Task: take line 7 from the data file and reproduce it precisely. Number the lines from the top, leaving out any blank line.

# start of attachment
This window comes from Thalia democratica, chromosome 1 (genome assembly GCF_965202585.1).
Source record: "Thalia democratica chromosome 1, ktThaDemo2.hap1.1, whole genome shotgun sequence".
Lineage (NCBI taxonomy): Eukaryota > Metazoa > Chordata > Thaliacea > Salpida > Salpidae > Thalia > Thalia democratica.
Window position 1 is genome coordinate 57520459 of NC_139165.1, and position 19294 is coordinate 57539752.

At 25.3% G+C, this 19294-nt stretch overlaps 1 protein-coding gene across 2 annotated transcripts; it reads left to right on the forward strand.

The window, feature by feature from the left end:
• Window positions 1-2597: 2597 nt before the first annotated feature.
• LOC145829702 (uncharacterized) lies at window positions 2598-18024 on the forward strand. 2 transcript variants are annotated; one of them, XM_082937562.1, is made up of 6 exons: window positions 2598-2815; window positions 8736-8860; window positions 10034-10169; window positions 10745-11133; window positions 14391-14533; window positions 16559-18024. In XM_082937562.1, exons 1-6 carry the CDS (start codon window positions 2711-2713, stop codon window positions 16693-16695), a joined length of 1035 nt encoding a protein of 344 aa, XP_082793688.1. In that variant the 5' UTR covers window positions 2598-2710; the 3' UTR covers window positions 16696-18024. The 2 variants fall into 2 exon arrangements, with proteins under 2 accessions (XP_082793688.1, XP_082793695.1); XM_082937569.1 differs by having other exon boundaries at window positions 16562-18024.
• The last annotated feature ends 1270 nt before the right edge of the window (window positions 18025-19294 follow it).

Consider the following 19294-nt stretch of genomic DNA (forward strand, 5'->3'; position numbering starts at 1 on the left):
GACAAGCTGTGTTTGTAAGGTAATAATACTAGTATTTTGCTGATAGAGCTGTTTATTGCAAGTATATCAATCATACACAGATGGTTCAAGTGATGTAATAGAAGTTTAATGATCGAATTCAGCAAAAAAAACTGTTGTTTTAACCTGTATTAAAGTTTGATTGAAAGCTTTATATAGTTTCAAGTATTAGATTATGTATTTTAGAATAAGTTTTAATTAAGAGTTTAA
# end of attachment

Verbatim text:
• Window positions 1-2597: 2597 nt before the first annotated feature.